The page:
Performance Thursday, November 17, 2011 | 8 PM

Orchestre Révolutionnaire et Romantique

Stern Auditorium / Perelman Stage
After hearing this period-instrument ensemble and its dynamic leader perform Beethoven, you’ll never think about the composer the same way again. That was the consensus when they released their thrilling recording of the composer’s symphonies back in 1994, and it’s a sentiment you’re sure to hold after this final concert of the orchestra’s two-night all-Beethoven residency.


  • Orchestre Révolutionnaire et Romantique
    Sir John Eliot Gardiner, Artistic Director and Conductor


  • Overture to Die Geschöpfe des Prometheus
  • Symphony No. 3, "Eroica"
  • Symphony No. 4


  • Orchestre Révolutionnaire et Romantique

    The Orchestre Révolutionnaire et Romantique was founded in 1989 by Sir John Eliot Gardiner to bring to the music of the 19th and early 20th centuries the same intensity of expression and stylistic accuracy found with his renowned period-instrument chamber ensemble, the English Baroque Soloists. Together with the Monteverdi Choir, the ORR and English Baroque Soloists make up the Monteverdi Choir and Orchestra Ltd.

    The ORR won plaudits for its complete cycle of Beethoven symphonies in the 1990s and is now returning to this repertoire for the first time in nearly 20 years. Another of the orchestra's outstanding successes has been its acclaimed Berlioz interpretations, beginning with the Symphonie fantastique at the former Conservatoire de la Musique in Paris, where the work was premiered in 1830. In 1993, the ORR gave the first modern performances of the rediscovered Messe solennelle, and 10 years later, it performed L'enfance du Christ at The Proms, as well as the first complete performances of Les Troyens at the Théâtre du Châtelet in Paris. Its critically acclaimed recordings include Schumann symphonies and music by Verdi, Weber, and Mendelssohn, and in 2003, a highly successful dramatization of the writing of Beethoven's "Eroica"Symphony with BBC television.

    From 2006 to 2008, the ORR embarked on an ambitious Brahms project with the Monteverdi Choir, performing Brahms's music along works by other composers which might have inspired him. The orchestra is currently involved in a five-year collaboration with the Opéra Comique in Paris, during which it has performed in staged performances of Chabrier's L'etoile, Bizet's Carmen, Debussy's Pelléas et Mélisande, and most recently Weber's Der Freischütz.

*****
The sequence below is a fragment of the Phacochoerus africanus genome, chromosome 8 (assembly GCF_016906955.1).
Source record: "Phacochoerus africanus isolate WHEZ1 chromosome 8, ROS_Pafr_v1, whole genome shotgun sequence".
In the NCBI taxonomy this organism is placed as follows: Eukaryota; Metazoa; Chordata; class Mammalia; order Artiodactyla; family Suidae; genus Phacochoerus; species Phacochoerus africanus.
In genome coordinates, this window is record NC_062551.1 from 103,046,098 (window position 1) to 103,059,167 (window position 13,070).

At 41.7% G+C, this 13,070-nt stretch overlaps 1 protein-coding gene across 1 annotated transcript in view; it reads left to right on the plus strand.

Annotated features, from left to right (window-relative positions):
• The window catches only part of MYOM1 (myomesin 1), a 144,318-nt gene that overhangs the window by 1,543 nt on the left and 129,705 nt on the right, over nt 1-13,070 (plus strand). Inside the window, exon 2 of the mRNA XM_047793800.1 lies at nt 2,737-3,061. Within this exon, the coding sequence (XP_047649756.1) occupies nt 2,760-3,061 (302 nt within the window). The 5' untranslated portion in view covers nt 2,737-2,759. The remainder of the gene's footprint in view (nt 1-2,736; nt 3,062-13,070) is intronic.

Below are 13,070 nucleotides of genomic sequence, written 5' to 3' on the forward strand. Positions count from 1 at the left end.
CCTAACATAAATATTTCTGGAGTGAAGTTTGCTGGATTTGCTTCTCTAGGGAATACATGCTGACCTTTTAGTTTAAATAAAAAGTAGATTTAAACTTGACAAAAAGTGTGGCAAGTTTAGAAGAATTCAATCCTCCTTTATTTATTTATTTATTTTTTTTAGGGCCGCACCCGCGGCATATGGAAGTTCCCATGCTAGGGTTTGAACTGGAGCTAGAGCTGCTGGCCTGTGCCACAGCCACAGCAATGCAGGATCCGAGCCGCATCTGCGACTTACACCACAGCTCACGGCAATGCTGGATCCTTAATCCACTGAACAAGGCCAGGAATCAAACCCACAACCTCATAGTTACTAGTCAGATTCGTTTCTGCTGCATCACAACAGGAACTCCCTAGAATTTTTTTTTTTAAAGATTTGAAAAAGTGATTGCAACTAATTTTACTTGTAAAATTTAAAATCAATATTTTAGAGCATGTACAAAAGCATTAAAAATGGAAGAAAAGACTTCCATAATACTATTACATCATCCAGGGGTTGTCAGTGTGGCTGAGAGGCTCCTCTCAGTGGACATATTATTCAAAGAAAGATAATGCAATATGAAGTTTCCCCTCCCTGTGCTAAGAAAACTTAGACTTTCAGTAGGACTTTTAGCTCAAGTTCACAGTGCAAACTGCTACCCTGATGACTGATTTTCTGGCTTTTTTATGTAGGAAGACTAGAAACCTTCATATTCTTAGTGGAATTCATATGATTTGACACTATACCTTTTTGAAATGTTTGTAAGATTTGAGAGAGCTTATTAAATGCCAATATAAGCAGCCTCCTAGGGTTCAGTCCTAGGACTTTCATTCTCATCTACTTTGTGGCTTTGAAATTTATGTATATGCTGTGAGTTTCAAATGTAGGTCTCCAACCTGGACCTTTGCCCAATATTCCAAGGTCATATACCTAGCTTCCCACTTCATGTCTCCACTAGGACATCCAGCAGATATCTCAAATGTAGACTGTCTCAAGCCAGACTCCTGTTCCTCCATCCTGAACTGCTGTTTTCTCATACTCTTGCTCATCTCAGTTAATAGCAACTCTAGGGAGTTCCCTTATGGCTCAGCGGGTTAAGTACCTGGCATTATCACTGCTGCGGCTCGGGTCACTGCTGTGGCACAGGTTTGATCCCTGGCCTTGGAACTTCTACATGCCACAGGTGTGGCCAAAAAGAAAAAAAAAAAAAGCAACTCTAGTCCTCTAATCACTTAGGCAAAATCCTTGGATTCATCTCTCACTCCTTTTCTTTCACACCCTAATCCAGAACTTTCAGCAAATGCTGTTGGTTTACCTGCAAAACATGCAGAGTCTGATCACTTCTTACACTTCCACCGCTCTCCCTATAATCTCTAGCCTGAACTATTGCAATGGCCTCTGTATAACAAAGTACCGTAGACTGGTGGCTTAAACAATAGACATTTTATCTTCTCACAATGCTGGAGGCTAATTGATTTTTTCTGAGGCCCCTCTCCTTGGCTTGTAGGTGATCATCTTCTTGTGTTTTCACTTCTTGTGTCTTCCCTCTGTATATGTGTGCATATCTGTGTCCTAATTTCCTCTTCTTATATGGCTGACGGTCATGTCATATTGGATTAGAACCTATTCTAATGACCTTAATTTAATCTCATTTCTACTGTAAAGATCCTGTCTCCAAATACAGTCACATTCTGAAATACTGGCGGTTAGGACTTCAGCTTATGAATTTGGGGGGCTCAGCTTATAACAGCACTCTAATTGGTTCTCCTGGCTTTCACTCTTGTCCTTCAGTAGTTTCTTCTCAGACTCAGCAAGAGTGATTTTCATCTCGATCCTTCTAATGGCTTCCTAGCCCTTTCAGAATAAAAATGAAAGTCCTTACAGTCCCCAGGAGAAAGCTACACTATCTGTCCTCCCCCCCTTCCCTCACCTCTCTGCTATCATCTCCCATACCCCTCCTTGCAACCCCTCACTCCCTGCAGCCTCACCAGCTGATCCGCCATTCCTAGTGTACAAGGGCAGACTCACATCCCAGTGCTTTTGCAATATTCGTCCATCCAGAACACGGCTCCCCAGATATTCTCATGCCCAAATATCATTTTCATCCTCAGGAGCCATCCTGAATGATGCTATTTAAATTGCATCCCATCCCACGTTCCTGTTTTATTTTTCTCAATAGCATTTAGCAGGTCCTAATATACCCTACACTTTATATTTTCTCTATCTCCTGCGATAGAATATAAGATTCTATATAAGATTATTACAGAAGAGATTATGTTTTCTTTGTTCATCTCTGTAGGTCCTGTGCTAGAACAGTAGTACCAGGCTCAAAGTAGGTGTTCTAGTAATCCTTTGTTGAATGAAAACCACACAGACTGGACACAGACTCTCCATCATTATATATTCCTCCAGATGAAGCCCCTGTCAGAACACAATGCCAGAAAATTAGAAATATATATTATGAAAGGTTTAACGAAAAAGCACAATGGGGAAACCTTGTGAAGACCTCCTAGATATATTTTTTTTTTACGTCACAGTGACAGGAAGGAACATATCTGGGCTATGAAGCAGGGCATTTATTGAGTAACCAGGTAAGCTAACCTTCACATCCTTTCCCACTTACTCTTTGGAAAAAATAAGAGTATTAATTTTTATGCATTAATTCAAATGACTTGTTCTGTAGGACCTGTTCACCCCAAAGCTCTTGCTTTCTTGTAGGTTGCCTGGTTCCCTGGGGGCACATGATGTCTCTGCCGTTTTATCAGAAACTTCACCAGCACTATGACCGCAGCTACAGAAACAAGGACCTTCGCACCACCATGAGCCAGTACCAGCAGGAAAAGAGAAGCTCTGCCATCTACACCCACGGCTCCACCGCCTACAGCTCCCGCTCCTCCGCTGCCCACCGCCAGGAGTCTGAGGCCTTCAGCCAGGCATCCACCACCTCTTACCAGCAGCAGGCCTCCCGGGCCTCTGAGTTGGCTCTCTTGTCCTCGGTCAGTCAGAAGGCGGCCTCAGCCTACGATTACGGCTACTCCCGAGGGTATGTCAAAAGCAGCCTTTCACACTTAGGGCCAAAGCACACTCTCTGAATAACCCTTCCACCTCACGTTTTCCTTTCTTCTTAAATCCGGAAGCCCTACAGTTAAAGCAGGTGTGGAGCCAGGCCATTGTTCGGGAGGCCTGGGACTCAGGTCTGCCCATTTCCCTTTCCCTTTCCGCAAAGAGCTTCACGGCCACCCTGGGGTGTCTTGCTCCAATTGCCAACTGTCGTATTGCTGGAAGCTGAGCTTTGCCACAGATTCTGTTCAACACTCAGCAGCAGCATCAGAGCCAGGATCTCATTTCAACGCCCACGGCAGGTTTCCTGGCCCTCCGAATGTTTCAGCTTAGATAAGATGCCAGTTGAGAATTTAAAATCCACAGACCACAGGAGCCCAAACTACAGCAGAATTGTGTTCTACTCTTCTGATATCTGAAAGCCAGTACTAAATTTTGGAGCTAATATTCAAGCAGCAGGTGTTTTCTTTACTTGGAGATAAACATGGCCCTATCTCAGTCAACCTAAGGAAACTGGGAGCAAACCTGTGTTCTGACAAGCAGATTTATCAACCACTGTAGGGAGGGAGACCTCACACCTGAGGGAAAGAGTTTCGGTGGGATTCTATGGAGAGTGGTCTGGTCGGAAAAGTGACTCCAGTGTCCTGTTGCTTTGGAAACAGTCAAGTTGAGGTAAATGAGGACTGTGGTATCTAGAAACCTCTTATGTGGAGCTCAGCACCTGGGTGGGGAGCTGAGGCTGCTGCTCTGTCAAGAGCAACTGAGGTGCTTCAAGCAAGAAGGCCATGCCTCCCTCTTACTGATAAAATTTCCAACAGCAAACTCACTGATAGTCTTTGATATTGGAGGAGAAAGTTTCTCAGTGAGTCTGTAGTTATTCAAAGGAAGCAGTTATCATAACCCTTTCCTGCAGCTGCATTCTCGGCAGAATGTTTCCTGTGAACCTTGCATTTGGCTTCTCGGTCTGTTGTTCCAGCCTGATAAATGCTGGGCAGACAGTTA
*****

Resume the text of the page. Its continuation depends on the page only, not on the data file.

Forthcoming performances in 2012-2013 include a tour of Beethoven's Missa solemnis in the US and Europe, and European performances of Debussy's Pelléas et Mélisande and Berlioz's Le damnation de Faust.

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    Sir John Eliot Gardiner

    Sir John Eliot Gardiner is one of the most versatile conductors of our time. Acknowledged as a key figure in the early-music revival, he is the founder and artistic director of the Monteverdi Choir, the English Baroque Soloists, and the Orchestre Révolutionnaire et Romantique. Alongside activities with his own ensembles, Mr. Gardiner appears regularly as guest conductor with the most important European symphony orchestras, including the Vienna and Berlin philharmonics and the London Symphony Orchestra.

    The extent of Mr. Gardiner's repertoire is illustrated by more than 250 recordings made for major European companies, which have received numerous international awards. He has also been releasing recordings of the 2000 Bach Cantata Pilgrimage and Brahms symphonies on his record label, Soli Deo Gloria.

    His most recent projects with the Monteverdi ensembles include European tours of Bach's motets, Stravinsky's Symphony of Psalms,and Monteverdi's Vespers. He is currently continuing a five-year collaboration with the Opéra Comique in Paris, along with the Monteverdi Choir and the Orchestre Révolutionnaire et Romantique. Away from his own ensembles, Mr. Gardiner is involved in a three-year Beethoven cycle with the London Symphony Orchestra. Future engagements include the Chicago Symphony Orchestra, Royal Concertgebouw Orchestra, Orchestre national de France, Czech Philharmonic Orchestra, and the Royal Opera House, Covent Garden.

    In 1987, Mr. Gardiner received an honorary doctorate from the University of Lyon. In 1992, he became an honorary fellow of both King's College, London, and the Royal Academy of Music. He received a knighthood in the 1998 Queen's Birthday Honours List. In 2008, he was awarded the Royal Academy of Music / Kohn Foundation's prestigious Bach Prize. Two years later, Mr. Gardiner was made Chevalier de la Légion d'Honneur, following his nomination as Commandeur dans l'Ordre des Arts et des Lettres in 1996.

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Mozart Symphony No.5 (Allegro Con Brio)
Orchestre Révolutionnaire et Romantique; Sir John Eliot Gardiner, Conductor

At a Glance

The three works presented this evening outline the development of Beethoven’s so-called middle period. The overture to Die Geschöpfe des Prometheus dates from 1801, a time when his works were still clearly influenced by the late–18th-century style. The Symphony No. 4 is the vibrant work of a mature and novel composer, but it is the “Eroica” Symphony that truly defines his middle period—a monumental breakthrough not just for Beethoven, but for the entire tradition of symphonic music.
Program Notes
The Trustees of Carnegie Hall gratefully acknowledge the generosity of Mr. and Mrs. Richard A. Debs in support of the 2011-2012 season.